Author: Jill Young Miller

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About Jill Young Miller

As research translator for WashU Olin Business School, my job is to highlight professors’ research by “translating” their work into stories. Before coming to Olin, I was a communications specialist at WashU’s Brown School. My background is mostly in newspapers including as a journalist for Missouri Lawyers Media, the Atlanta Journal-Constitution, The Washington Post and the Sun-Sentinel in South Florida. Also, I am the reigning Olin Cornhole Champion.


Carl Casale, EMBA ’92, will be honored on April 30 as the 2021 Dean’s Medalist.

A purpose-driven executive and respected leader in the agriculture and food industries, Casale leads the venture capital practice at Ospraie Ag Science.

His three decades of experience leading globally influential companies across the ag and food sectors provide insight into converging forces that will fundamentally transform global agricultural systems.

“The projections are by 2030 about half the world is going to be middle class or wealthy and the other half is still going to be poor,” he said in an interview.

“What we believe is going to happen is a bifurcation in the food supply. There’ll be those that just want more calories. But increasingly in what we’re seeing in this country is it’s not about how many calories can you produce. It’s how can you produce my calories?”

Consumers are interested in sustainability, transparency and local sources, he said.

“It’s not a fad. It is a shift, we believe. And so we said, ‘OK, if we believe that to be true, what do we want to do?’ And we said, ‘Well, let’s invest in technologies that fulfill those needs that can make farmers more productive but satisfy the desires of consumers in a way that they want met.’”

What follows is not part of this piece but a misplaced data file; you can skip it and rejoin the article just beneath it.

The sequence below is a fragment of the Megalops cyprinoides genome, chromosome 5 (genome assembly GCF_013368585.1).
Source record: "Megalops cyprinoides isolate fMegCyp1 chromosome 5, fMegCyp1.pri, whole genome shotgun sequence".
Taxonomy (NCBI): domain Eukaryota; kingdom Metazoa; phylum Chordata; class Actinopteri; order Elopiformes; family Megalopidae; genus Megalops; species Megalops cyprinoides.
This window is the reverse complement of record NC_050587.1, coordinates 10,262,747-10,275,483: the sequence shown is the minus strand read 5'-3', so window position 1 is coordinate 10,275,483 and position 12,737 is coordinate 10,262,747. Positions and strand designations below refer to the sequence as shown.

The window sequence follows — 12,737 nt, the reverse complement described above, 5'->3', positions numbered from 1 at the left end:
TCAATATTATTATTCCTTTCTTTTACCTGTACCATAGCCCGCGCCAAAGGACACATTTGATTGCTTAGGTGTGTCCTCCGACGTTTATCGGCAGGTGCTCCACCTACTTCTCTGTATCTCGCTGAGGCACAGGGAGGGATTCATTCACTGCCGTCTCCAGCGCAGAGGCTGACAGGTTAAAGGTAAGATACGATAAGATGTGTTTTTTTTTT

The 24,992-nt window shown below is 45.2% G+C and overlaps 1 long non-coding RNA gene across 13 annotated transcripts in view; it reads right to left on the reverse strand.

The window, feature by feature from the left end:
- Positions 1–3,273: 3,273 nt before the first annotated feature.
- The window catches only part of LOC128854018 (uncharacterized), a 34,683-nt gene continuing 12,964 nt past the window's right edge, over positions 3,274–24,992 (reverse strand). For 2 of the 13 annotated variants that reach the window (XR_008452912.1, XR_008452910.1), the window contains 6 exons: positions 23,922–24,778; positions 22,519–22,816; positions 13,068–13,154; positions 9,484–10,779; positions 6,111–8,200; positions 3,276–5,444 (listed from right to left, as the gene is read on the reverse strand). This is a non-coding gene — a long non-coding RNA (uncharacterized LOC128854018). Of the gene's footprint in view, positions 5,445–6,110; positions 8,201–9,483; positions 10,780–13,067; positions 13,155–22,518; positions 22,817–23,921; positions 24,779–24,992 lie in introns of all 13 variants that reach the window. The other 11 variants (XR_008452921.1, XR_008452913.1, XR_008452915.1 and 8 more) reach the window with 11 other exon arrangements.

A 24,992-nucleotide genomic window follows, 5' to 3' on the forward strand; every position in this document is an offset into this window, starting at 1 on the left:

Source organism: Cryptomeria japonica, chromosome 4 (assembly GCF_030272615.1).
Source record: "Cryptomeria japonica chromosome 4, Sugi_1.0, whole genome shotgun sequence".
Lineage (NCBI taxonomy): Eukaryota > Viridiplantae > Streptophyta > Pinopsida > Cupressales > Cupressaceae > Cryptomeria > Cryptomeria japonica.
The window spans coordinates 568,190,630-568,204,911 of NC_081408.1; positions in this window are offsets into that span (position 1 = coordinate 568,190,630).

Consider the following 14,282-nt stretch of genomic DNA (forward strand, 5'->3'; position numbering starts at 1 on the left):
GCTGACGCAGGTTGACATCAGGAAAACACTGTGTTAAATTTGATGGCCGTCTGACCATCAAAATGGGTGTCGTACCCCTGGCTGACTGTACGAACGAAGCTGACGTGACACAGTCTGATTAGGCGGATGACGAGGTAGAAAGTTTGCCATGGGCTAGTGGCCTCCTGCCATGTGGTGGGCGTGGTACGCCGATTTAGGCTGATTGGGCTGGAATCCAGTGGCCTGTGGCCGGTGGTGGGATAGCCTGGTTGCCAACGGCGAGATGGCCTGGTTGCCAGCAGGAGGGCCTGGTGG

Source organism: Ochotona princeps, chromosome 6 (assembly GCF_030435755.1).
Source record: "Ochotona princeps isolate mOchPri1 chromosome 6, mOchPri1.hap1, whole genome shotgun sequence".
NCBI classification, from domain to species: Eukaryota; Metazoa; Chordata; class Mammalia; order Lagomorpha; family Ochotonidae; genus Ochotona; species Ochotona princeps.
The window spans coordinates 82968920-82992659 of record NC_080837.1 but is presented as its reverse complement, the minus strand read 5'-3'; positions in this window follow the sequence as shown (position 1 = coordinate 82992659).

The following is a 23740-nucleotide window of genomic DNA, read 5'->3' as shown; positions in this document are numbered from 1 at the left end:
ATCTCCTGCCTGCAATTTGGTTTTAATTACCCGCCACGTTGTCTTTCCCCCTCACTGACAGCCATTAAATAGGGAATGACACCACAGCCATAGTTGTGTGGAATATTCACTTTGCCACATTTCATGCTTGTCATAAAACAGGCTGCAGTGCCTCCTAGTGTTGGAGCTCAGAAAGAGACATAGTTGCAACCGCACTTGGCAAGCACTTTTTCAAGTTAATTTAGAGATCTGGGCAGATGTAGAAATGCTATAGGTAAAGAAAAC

A farmer himself

A fourth-generation farmer, Casale identifies ag tech investment opportunities that support sustainable food production. In 2018, he helped launch Ospraie Ag Science, which is the venture arm of Ospraie Management. In this role, he leads successful venture campaigns for select companies that help farmers do more with less environmental impact.

In another role, in Casale’s seven years as the CEO and president of CHS Inc., the company returned $3 billion to its owners, invested $9 billion in new capital expenditures and nearly doubled the size of its balance sheet from $8.7 billion in 2010 to $17.3 billion at the end of fiscal 2016. CHS Inc. is a global agribusiness owned by farmers, ranchers and cooperatives across the United States.

Casale said he focused on prudent fiscal management and enhancing management systems at the company. During his tenure, CHS was the only major firm in the industry to manage through the recent economic decline without a planned reduction in workforce, instead relying on strategic cost reductions. Casale reduced working capital by $400 million to help fund a $2.8 billion transformational investment in CF Nitrogen—without taking on an undesirable debt level. The result was an 80-year agreement and a significant new profit source for the co-op’s farmer-owners.

His Monsanto days

At Monsanto Co., Casale rose through the ranks from sales representative to running the company’s largest division at age 36. As executive vice president of strategy and operations, he conceptualized the industry’s first eight-gene agricultural biotech product, “SmartStax,” which became the nation’s No. 1 insect protection trait in corn. As CFO, he reduced several hundred million dollars in operating costs by shifting the reliance on revenue to the strategic use of cash to generate earnings.

From Congress to key industry events, Casale is a sought-after commentator on the future of farming and global ag infrastructure. He remains deeply committed to “creating business models that ensure relevance over time” and continues to shape the ag, food and energy industries in both private and public roles.

Casale and his wife, Kim, operate a 150-acre specialty crop farm in Oregon’s Willamette Valley, and his family resides in Minnesota’s Twin Cities.

Please register for the event here.




Olin Business School will honor four distinguished alumni on April 30 with a morning panel discussion and an evening celebration. Event information can be found at alumni.wustl.edu/daagala 

For more than 32 years, Olin Business School has recognized and presented Distinguished Alumni Awards honoring alumni who have attained distinction in their careers.